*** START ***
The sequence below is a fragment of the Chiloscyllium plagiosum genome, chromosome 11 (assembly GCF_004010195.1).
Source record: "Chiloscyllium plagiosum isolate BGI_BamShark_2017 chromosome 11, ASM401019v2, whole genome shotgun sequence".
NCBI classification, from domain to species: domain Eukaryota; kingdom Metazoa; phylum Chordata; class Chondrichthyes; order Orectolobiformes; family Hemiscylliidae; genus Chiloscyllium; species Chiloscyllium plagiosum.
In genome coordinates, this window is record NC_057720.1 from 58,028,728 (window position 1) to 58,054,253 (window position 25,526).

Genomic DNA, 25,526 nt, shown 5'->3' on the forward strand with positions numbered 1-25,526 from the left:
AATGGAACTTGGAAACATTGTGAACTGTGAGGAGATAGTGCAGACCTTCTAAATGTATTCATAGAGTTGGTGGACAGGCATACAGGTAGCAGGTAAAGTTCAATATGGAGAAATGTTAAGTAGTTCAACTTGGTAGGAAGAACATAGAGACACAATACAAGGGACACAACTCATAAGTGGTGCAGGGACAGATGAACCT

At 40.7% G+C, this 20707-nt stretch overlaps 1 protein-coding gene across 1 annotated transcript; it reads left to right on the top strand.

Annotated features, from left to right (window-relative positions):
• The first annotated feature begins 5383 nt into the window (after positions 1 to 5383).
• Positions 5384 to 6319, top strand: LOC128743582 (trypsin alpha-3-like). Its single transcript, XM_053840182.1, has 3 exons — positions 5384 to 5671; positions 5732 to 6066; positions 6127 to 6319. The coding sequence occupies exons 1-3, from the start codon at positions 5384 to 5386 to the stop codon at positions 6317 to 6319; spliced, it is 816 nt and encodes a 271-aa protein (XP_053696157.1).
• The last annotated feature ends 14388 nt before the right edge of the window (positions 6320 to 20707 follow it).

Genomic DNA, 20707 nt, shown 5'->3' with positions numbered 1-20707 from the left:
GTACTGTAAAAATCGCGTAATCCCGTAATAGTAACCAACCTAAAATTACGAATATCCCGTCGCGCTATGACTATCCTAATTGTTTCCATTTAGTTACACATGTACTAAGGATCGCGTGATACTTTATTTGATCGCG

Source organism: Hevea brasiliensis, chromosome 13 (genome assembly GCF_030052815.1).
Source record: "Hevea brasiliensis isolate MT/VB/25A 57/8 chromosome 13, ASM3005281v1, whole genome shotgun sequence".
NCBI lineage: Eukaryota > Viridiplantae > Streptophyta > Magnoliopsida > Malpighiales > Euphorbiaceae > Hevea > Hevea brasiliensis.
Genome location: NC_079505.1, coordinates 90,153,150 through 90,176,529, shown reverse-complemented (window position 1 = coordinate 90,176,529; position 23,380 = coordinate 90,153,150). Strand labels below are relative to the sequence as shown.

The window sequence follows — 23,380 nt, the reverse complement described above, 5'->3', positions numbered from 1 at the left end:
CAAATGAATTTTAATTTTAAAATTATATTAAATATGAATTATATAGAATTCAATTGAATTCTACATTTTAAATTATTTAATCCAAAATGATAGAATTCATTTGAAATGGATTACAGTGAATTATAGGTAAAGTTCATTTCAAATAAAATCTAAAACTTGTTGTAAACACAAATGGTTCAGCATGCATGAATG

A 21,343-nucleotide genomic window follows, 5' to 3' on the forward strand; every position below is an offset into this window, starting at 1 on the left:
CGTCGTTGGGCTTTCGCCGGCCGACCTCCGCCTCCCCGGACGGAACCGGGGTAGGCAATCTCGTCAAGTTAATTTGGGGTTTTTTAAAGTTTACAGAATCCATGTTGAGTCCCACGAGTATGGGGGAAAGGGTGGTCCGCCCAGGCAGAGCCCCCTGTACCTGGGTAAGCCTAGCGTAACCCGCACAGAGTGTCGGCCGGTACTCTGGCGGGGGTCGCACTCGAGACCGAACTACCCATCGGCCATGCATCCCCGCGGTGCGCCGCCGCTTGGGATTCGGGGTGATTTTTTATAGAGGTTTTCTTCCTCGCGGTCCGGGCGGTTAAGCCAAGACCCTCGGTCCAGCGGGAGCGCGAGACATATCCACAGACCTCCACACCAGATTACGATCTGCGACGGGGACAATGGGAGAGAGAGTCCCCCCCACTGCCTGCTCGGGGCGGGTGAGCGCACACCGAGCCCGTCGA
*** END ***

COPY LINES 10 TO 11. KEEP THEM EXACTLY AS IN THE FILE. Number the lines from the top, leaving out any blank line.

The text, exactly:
• Positions 5384 to 6319, top strand: LOC128743582 (trypsin alpha-3-like). Its single transcript, XM_053840182.1, has 3 exons — positions 5384 to 5671; positions 5732 to 6066; positions 6127 to 6319. The coding sequence occupies exons 1-3, from the start codon at positions 5384 to 5386 to the stop codon at positions 6317 to 6319; spliced, it is 816 nt and encodes a 271-aa protein (XP_053696157.1).
• The last annotated feature ends 14388 nt before the right edge of the window (positions 6320 to 20707 follow it).